Posted by George Abbott
The Knight Cities Challenge is now open for applications. The challenge, which today enters its second year, is a $5 million open call for ideas to make cities more successful in one of three ...
Oct. 22, 2014, 6 a.m., Posted by Kalev H. Leetaru
Below, Kalev H. Leetaru, a data scientist and the past 2013-2014 Yahoo Fellow at Georgetown University, writes about reimagining news as emotion using the Internet Archives, which Knight Foundation supports.
Figure 1 - Intensity of the emotion “anxiety” in American television news over the last four years
The world’s news media isn’t merely a clinical chronology of global events: It is a lens onto the dreams and fears of our global world. As journalists report on events from the mundane to the extraordinary, they do so through the lens of their own experiences, beliefs and views. Each unfolding detail is contextualized through the stories of those participating and affected. Coverage of a labor protest goes beyond the impersonal who, when and where, to the what and why, capturing the rich tapestry of emotional undercurrents that define human life.
What if we could quantitatively measure and visualize the emotion of the world’s news? Identifying areas where reporting on a disease outbreak devolves from concern to panic or where a previously downtrodden region suddenly finds a euphoric new vision for the future? Creating a global “happiness” ranking of the world’s cities and identifying the topics that appear in the most positive and most negative light in every corner of the globe? In short, what if we could reimagine the news not as a simple conveyer of facts, but as a coarse reflection onto the emotions, the dreams and fears, of global society? Last week we released a dataset that does just that. Here’s how we got there.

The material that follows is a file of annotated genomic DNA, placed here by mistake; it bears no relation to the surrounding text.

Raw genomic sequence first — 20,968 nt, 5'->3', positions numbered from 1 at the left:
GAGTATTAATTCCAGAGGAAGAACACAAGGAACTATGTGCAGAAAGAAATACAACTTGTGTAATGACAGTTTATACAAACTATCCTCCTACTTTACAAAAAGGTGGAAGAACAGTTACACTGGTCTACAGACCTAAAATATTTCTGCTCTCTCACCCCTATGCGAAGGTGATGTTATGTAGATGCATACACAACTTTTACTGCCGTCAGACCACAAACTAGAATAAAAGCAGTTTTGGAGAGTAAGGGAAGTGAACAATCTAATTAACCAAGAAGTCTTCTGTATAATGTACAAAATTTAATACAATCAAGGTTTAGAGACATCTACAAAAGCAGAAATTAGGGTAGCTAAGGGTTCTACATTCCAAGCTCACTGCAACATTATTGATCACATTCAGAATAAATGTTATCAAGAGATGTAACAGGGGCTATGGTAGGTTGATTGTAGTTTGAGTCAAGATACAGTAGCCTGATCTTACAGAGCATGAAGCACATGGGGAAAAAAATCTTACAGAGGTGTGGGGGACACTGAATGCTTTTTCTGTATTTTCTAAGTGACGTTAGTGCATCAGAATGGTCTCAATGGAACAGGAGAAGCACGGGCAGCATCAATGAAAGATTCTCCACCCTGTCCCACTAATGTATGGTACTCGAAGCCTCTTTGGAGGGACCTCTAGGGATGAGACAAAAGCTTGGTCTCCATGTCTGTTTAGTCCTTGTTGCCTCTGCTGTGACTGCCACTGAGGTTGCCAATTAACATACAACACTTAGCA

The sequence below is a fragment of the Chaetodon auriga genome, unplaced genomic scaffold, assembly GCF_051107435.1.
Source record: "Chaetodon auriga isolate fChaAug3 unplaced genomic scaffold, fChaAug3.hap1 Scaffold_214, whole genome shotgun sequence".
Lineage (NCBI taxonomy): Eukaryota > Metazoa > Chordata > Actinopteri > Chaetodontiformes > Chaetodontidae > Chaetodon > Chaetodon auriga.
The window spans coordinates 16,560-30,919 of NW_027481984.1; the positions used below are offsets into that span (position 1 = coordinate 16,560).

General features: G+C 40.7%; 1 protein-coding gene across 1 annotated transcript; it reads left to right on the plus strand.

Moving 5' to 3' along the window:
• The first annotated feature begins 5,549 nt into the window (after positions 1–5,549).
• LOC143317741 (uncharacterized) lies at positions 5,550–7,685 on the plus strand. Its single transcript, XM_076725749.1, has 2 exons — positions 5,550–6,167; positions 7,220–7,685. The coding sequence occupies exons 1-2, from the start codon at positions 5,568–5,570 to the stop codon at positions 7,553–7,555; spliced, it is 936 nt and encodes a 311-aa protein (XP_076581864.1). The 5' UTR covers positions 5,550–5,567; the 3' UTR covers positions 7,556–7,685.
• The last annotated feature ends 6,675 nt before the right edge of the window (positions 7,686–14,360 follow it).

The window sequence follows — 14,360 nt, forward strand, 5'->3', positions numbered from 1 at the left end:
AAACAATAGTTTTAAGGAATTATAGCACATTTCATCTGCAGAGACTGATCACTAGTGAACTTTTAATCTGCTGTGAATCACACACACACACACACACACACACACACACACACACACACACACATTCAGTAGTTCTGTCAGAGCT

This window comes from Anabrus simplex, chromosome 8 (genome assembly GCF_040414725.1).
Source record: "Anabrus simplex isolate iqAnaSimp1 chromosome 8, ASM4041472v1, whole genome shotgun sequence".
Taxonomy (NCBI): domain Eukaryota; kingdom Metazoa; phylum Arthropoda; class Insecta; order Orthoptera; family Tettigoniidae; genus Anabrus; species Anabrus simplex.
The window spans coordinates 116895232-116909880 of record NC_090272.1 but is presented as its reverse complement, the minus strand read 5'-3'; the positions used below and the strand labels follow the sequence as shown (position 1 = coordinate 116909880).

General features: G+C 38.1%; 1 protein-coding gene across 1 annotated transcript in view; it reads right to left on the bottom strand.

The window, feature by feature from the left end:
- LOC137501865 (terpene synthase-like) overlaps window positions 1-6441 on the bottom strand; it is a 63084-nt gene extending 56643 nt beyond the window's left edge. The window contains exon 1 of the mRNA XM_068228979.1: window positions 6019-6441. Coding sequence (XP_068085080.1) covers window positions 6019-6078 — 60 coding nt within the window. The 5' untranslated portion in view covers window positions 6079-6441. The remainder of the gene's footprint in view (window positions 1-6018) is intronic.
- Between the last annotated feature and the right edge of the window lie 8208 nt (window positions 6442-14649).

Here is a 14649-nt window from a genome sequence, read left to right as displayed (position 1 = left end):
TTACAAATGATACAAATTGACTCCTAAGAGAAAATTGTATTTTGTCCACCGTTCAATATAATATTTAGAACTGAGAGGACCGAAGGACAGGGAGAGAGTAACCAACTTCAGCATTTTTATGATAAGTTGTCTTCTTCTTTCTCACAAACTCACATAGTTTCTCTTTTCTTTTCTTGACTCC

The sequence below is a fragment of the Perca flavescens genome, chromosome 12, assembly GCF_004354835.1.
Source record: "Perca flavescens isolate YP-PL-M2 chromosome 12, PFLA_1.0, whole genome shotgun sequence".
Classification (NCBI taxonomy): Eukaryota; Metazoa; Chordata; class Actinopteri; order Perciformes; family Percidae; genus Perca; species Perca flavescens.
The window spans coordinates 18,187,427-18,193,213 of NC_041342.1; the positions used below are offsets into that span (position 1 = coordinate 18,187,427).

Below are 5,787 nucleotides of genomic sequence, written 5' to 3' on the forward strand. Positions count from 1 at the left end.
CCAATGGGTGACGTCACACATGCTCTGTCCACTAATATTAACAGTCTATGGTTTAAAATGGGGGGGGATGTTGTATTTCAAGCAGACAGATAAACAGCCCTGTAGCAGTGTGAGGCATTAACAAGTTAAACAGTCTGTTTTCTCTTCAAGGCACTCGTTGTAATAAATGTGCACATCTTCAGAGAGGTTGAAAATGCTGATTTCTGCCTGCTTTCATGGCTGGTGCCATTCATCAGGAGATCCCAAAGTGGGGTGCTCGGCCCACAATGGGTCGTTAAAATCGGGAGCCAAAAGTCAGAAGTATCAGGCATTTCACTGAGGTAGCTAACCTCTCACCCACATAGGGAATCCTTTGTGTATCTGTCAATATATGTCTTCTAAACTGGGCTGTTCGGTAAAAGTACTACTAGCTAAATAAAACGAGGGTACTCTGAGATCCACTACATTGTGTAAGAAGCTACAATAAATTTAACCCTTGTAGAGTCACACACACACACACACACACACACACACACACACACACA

Oct. 21, 2014, 8 p.m., Posted by Sean O'Leary
Matt Voigt is the founder of saambaa, whose product enables media publishers to publish local information and entertainment content, publish it to a mobile app and derive additional revenue. Saambaa is already working with 25 media companies, including Hearst, and a variety of local newspapers. Knight invested in a seed round for Saambaa via the Knight Enterprise Fund.
This article is cross-posted with permission from the Newspaper Association of America. Five Answers is a weekly series that features a member of the newspaper industry answering five questions. If you'd like to participate, email email@example.com.
Matt Voigt is the Chief Instigator at saambaa, which is supported by the Knight Enterprise Fund. Saambaa enables newsrooms to publish local information and entertainment content on a branded mobile app that helps them generate revenue and connect with a younger audience.
Matt presented at NAA mediaXchange in March during the inaugural Accelerator Pitch Program
1) How do you read the newspaper - print, online and/or mobile?
I haven't read a printed newspaper since March of 2009. I consume news 90% on mobile and 10% desktop. I can't share stories on print, and I share 20-30% of the stories I read with friends and family. I'm also always on the go, and it's kind of hard to fit a newspaper in my pocket. :)
Oct. 21, 2014, 5:56 p.m., Posted by Valerie Nahmad
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